> work at programming so Lee (original) can spend his time playing
> chess.  At this point they are each Lee by virtue of each being a full
> agent of the abstract entity we all know as Lee.  But software
> engineering can be a hellish life, and eventually the duplicate, being
> a bit unstable and a greedy bastard to boot, realizes that he could
> empty the common bank account (belonging to Lee-the entity, rather
> than to either Lee-the-agent) and assume a life of leisure.  If Lee
> (the original) gives him any trouble, he can simply kill him and take
> his place.  Of course Lee (the original) is inclined to similar
> thoughts with regard to his duplicate.  We can easily see here that
> despite extremely high similarity, for all practical
> moral/social/legal purposes, anyone (including the duplicates
> themselves) would see these as two separate individuals.

Okay, since you have been so kind to cut and paste it again, I
will try to answer it as directly as I can.  I *don't* see those 
as two separate individuals at all.  Neither would the people
who know them.  I admit that you have one good point here:
namely, that as they fought, they'd see themselves as separate
people.  But I say that they are simply mistaken:  it's as though
each has been programmed by nature to regard anything 
outside its own skin as "the other" or as "alien".  I mean, we
could have to *totally* identical instances of the Tit-For-Tat
program playing each other (or rather a minor variation of
Tit-For-Tat that tried a random defection now and then),
and they naturally behave as though they are going up against
"the other", "the alien", the "other player".  Yet they are truly
identical, right down to the last statement of code.

> The point here is to show that despite extreme similarity, a pair of
> duplicates can easily fall into conflict with each other. This
> conflict can be over property, relationships, legal responsibility; in
> essence these are conflicts over rightful identity -- a paradox if, as
> you claim, they are necessarily the same identity due to their
> physical/functional similarity.
> Or maybe simpler for you, consider the two duplicates, each with
> identical intent to prevent the existence of the other. If, as you
> say, physical/functional similarity determines personal identity, then
> do you see the paradox entailed in a person trying to destroy himself
> so he can enjoy being himself?

That's a fair question, and thanks. (Those little funny marks "?" make
it easier to be non-evasive  :-)

I admit that there is irony in the situation of a person or program trying
to destroy instances that are identical to itself, even though it has been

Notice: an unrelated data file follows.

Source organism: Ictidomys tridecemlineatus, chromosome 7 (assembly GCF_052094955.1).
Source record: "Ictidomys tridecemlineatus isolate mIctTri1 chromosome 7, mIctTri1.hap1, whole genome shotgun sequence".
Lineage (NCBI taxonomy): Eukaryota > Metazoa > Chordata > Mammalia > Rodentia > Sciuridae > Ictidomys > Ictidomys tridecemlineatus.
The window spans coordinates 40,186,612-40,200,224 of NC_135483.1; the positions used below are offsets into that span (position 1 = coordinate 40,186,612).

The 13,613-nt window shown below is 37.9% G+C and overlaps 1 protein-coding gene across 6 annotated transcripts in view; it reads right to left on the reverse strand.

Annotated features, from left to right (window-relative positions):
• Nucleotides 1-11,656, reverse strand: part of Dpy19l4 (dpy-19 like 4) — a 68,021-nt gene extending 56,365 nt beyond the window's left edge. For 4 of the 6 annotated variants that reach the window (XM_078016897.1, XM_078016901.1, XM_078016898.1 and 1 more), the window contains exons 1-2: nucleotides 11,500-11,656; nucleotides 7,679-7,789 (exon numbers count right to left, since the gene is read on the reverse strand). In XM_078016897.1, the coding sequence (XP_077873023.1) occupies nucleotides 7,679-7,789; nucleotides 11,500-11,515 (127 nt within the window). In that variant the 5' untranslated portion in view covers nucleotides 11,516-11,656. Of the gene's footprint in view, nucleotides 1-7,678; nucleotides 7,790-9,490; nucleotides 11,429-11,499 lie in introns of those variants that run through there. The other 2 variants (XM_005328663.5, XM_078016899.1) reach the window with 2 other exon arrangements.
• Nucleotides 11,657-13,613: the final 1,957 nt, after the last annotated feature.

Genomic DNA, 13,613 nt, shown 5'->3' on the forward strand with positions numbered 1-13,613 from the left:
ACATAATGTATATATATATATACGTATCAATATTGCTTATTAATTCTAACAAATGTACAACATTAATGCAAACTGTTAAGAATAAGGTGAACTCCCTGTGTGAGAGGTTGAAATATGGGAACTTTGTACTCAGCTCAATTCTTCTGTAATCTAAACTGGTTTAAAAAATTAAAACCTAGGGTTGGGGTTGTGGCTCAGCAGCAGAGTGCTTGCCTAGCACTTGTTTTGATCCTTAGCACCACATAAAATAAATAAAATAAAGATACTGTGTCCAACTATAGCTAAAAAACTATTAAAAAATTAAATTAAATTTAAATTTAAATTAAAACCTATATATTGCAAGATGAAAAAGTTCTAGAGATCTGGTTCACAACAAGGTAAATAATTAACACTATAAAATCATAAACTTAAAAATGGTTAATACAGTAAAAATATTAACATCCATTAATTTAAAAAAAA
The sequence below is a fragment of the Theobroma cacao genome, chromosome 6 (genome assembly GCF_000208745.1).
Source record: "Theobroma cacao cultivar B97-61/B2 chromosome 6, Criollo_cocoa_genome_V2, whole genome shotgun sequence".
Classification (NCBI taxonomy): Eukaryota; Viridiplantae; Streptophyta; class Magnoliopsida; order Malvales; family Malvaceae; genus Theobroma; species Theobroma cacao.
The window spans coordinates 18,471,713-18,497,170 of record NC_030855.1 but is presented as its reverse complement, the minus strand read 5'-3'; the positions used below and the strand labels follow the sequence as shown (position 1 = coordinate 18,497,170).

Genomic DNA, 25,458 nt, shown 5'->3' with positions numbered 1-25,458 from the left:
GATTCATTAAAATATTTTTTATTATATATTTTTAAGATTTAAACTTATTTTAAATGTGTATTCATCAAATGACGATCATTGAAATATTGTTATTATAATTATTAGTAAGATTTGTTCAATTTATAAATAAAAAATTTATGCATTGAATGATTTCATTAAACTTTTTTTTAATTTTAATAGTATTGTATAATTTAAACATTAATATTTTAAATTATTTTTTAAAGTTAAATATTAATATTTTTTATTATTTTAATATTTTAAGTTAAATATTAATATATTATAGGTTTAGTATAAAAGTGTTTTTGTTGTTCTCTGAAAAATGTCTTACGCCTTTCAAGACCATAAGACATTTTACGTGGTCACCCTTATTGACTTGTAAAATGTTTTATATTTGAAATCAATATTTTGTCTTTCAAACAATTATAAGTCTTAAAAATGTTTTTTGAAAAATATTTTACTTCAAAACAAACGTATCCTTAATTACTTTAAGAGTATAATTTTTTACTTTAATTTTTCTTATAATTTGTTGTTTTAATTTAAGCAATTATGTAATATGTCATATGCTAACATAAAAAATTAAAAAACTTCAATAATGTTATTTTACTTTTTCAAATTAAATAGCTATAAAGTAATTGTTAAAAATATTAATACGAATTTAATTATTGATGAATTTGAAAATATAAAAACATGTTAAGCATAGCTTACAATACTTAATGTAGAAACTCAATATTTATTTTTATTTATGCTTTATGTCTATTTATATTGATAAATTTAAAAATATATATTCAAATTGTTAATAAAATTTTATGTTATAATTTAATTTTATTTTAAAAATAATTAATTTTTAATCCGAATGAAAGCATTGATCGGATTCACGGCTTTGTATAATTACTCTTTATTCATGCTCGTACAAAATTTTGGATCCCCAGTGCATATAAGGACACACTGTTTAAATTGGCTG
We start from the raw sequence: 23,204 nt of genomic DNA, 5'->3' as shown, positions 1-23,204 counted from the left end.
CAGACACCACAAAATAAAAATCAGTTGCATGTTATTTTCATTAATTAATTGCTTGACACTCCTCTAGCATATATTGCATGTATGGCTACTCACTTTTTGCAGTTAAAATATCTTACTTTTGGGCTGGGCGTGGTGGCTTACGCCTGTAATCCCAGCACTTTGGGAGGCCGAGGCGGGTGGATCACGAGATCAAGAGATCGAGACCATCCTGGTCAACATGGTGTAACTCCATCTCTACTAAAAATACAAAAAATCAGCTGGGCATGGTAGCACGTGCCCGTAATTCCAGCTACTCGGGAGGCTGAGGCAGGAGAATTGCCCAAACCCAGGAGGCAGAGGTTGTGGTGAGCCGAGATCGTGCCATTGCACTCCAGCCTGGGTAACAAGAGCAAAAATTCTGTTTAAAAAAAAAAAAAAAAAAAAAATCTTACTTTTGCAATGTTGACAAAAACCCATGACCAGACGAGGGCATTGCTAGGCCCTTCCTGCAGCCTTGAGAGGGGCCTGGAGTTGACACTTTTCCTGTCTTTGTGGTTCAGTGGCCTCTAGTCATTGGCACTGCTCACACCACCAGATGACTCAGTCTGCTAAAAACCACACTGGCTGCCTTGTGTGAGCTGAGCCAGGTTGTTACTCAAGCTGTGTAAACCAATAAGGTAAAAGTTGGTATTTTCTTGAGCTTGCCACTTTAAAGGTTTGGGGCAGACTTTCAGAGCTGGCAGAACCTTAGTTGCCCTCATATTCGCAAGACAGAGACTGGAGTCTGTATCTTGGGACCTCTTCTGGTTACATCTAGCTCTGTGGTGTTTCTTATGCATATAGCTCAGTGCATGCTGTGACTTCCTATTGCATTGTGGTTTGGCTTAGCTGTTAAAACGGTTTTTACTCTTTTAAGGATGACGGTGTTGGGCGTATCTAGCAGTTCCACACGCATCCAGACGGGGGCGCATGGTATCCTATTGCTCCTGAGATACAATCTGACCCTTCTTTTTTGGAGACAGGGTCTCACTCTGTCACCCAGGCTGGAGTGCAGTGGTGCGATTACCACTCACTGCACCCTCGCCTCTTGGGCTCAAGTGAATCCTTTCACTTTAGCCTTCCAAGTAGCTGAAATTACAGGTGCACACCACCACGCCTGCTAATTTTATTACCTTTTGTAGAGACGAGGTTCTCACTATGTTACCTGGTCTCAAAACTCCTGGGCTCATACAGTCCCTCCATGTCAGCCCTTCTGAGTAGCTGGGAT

programmed to safeguard "its own existence".  But I consider the
programs or persons acting in such a fashion to simply be deeply mistaken.
All *outside* observers who are much less biased see them as 
identical.  Why aren't they identical?  Why should we view them as
separate *people* or separate *programs* just because they're at
each other's throats?

> Or back to the biological organism manifesting Disassociative Identity
> Disorder.  I said this supported my point, and you said "thanks"
> without further comment.  In such a case we can agree that the
> physical/functional similarity is total since it's only a single
> organism, but we also agree that that any observer (including the
> observers manifested by that particular organism) will see different
> persons to the extent that they are perceived to act on behalf of
> different entities.

Hmm, well, we seem to have a hard disagreement here. Yes, let's
consider just the case we/I have been discussing:  indeed there
are many people who would hate their duplicates.  So let's suppose
that A and A' are identical, and so---just as you say---they are
what you call "different persons" because they are perceived as
acting on behalf of different entities.  Clearly here, they are acting
on behalf of different *instances* of a what was a single person.
You and I each beg the question in a different way.  You beg the
question by saying that they are clearly different entities, and so
are different people, and I say that (because of similarity) they
are clearly the same person (or program).  How may we resolve

Well, as above, I suggest that we consult outside authorities of
higher reputation. If we send them into different rooms, can
someone who knows them well tell them apart?  (I say no.)
What if we administer the best personality tests that have been
so far devised?  Will they show a difference? (Clearly no.) So
isn't it up to you to say *why* they are different people?  How
can you avoid my insistence that in order for them to be different
people they must be different in some *way*?  (I.e., sneaking in
a similarity criterion.)

> Personal identity is about agency.  Physical/functional similarity is
> only a special case.

I still don't agree.  Are there other examples that can be offered?
How about some other examples where *agency* is clearly key?
Perhaps in daily life?